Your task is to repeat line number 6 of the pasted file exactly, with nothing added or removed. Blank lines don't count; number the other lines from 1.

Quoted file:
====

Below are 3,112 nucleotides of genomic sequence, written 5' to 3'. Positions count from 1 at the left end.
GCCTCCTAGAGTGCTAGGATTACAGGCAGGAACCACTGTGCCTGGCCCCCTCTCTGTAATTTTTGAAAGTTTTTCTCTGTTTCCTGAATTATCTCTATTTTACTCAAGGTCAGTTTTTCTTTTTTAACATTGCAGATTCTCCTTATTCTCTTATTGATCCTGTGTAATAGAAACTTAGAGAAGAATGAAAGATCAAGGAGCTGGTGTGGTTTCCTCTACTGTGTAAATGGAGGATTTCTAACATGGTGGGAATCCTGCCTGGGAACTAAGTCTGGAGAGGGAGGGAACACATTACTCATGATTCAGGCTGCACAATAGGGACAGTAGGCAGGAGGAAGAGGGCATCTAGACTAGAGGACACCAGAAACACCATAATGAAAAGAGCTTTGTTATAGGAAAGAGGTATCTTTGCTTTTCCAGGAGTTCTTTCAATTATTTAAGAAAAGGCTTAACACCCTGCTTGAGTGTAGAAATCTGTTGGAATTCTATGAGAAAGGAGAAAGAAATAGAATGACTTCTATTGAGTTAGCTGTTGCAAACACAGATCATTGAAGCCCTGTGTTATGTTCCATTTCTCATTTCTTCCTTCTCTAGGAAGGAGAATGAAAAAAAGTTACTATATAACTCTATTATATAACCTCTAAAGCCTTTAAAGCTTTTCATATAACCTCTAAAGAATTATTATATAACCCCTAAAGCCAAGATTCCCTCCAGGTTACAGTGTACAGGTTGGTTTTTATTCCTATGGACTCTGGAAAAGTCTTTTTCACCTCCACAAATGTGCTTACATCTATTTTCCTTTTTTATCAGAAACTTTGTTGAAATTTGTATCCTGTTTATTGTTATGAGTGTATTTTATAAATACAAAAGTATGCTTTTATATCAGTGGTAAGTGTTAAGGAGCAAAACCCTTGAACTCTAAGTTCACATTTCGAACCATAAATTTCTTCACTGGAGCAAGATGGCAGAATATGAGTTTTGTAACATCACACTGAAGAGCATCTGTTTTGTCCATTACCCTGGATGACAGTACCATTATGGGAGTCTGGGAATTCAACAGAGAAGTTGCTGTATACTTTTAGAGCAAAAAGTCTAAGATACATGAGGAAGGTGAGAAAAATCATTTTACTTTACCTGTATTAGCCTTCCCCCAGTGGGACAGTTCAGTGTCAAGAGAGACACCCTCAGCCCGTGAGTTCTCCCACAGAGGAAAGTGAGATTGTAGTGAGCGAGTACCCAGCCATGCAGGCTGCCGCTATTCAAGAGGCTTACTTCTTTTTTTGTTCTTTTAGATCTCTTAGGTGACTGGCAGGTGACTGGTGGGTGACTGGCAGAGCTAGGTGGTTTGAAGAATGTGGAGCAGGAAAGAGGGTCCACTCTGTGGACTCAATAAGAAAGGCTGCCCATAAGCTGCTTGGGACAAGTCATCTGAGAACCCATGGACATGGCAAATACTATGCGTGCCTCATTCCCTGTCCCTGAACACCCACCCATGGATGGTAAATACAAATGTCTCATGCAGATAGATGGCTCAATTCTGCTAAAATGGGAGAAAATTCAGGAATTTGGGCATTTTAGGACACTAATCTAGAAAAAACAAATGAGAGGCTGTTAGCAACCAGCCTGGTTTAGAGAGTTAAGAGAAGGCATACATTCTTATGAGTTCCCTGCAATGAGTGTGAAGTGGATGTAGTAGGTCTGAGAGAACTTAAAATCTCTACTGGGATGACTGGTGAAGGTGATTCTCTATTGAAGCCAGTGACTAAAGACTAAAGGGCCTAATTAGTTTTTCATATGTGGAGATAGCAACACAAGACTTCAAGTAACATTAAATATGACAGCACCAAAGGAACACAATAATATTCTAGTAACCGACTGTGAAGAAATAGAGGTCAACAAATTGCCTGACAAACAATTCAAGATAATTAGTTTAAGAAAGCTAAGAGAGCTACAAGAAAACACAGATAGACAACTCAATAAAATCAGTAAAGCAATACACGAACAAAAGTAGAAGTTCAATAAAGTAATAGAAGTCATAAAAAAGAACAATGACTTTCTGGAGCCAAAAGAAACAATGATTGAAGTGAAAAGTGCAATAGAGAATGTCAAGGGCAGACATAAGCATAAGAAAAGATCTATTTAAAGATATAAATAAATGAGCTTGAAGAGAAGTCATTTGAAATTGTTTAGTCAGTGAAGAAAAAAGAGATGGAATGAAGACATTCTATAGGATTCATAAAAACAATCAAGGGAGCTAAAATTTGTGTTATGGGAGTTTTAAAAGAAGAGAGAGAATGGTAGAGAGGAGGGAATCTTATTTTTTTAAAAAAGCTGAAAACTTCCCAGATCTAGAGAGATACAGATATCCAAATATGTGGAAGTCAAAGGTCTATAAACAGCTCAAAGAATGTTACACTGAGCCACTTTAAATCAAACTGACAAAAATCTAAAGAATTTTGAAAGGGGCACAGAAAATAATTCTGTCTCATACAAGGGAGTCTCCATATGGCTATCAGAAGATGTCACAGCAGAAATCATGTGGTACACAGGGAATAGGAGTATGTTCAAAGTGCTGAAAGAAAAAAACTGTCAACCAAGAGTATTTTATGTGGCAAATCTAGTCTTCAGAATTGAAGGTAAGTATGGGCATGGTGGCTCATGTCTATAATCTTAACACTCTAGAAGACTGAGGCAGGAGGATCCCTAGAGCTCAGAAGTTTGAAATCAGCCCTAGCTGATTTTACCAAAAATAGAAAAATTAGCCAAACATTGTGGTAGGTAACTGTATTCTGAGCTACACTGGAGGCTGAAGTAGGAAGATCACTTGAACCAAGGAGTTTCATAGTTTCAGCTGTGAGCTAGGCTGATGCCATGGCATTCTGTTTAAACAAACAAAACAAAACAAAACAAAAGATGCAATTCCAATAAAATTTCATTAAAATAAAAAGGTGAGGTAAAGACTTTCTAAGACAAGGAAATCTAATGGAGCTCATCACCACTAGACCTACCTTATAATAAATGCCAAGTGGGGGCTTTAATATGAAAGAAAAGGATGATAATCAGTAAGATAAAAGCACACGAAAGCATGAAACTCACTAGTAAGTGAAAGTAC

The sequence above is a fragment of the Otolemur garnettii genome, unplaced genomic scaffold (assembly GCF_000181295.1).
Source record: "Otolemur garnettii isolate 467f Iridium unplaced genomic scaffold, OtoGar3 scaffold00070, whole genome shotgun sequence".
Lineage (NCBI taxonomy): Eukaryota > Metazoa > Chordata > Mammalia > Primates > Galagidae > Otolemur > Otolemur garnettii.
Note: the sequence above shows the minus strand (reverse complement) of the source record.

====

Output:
Note: the sequence above shows the minus strand (reverse complement) of the source record.